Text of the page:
Birling Gap toxic haze measures are a victory for accountants over common sense
A good result this week. I finally got the right outcome from the government, but it's not over yet: It all started back in August 2017, when 136 people presented themselves to DGH Accident and Emergency, complaining of streaming eyes and itchy throats.
They’d encountered what appeared to be a noxious haze at Birling Gap and then, later, along the coast to Eastbourne and Pevensey Bay. Fortuitously no-one was badly harmed but it was potentially a very serious matter.
We never did discover where it had come from (although a ship of some kind was eventually thought most likely), so no agency or culprit was ever held responsible. One of the main reasons for this, I soon discovered, was the emergency services were not equipped to assess its chemical make-up. Best guesses at the time were a combination of ozone and something else, a mystery chemical that reacted with sea-water, perhaps from a ship illegally flushing out its tanks. At the time of the official report I emphasised I’d be pressing the government to make resources available to procure equipment which could securely hold and assess future leaks. Only then would we be properly prepared.
It was very hard work. Incredibly even after the report was published, Ministers still refused to fund the equipment or even accept it was necessary. To my mind this stance was ridiculous as the facts on the ground were obvious, so I wouldn’t give up. And I can be pretty unreasonable on behalf of Eastbourne and Willingdon as you well know! Then this week, at last, the good news that as well as improving the action protocol for such future incidents, they are going to fund something called a photo ionisation detector, to collect and identify chemical compounds, were a similar event to happen again. I am pleased. But not delighted. Why? Because in a victory for accountants over common sense, one device is being funded for the whole of Sussex. They only cost about £4,000 each. That means to reach any coastal location in equal time it needs to be stored ‘centrally’. Let’s follow the logic through: If we take that to mean Haywards Heath the time to reach Birling Gap for you and I is an hour; call it 40 minutes under blue light. This doesn’t even include a coastal situation being assessed as needing the kit! Let’s say this adds another half an hour on the timeline, and if it’s Hastings or Shoreham even longer. Now we know the chemical leak came from the sea but also dissipated quickly, perhaps within less than an hour. So it seems daft to me that having decided (at last) the public’s health demands such an investment, that adequate funding has not been provided for enough devices to guarantee coastal coverage. Sigh. As is often the case in Westminster, here we go again...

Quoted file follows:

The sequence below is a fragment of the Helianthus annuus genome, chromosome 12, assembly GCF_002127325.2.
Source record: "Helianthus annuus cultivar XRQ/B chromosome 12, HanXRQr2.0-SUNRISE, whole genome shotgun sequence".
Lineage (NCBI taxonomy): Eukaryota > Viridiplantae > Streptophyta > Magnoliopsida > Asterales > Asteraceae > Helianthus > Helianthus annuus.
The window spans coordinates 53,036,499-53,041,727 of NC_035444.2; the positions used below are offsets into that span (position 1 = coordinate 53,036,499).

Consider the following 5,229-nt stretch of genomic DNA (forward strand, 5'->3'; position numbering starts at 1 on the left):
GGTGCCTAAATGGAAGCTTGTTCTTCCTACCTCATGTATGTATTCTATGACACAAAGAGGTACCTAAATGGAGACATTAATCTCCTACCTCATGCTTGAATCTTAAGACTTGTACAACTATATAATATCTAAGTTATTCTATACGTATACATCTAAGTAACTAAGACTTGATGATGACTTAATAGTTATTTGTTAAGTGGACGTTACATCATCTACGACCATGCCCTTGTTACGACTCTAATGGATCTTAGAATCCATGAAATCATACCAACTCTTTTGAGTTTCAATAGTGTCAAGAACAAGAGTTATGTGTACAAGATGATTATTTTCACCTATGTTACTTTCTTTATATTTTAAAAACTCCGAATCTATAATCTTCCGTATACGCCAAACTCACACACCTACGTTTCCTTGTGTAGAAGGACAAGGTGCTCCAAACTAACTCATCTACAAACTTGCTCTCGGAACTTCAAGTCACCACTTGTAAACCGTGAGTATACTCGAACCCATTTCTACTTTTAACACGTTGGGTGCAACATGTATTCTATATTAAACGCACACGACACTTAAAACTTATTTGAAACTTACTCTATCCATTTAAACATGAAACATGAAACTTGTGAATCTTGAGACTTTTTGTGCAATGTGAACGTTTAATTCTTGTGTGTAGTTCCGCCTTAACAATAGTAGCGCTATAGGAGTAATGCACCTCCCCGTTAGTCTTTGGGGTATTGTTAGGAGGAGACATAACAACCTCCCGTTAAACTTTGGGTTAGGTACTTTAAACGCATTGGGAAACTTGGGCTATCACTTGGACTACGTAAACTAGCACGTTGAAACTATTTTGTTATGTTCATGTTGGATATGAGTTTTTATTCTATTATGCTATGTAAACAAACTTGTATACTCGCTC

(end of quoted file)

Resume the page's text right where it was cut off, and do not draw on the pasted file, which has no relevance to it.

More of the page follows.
Consequently, I’ve immediately contacted the relevant Minister requesting they fund the job properly to secure additional equipment. This would then ensure Eastbourne (and other coastal areas) are better prepared should, heaven forbid, a seriously toxic cloud ever reach our shores again. I won’t give up until they agree. Public safety demands it.
Bowel Cancer Screening: I spoke in Parliament this week on reducing the age of bowel cancer screening from 60 to 50 years old. Although it was good news to hear last summer from Health Minister, Steve Brine MP, that his department had agreed, in principle, to Eastbourne resident Lauren Backler’s campaign the NHS begin screening for bowel cancer from the age of 50, little has been heard since, which is frustrating. I’d already challenged the Minister twice in Parliament over the issue, as well as sponsored an Early Day Motion seeking the age reduction, receiving considerable cross-party support. However, I was disappointed that since announcing their decision the Health Department has still not revealed plans to expand capacity, ensuring a successful national roll-out of the lower bowel cancer screening age. And this week as the Prime Minister announced the government’s 10-year forward plan for the NHS, it also failed to reveal any further detail on the issue. Consequently, during the debate I challenged the Health Minister on its omission, and asked for reassurances it was on track. Despite ‘expressions of support’ he failed to give me precise details on the proposed roll-out, nor a firm commitment on the resource and capacity requirements. I’m sure it’s in hand but I WILL keep up the pressure in Parliament for a confirmed start date.
In politics, as we all know, things can drift if they’re not accorded a due degree of focus and this important, life-saving issue, is not something I’ll let up on. Lauren, her dear mum whose tragic early death from bowel cancer triggered the whole campaign, and the hundreds of thousands of people across Eastbourne and the UK who are backing Lauren’s magnificent initiative, deserve nothing less.
That’s it folks. Have a great weekend and I hope to see you a round town.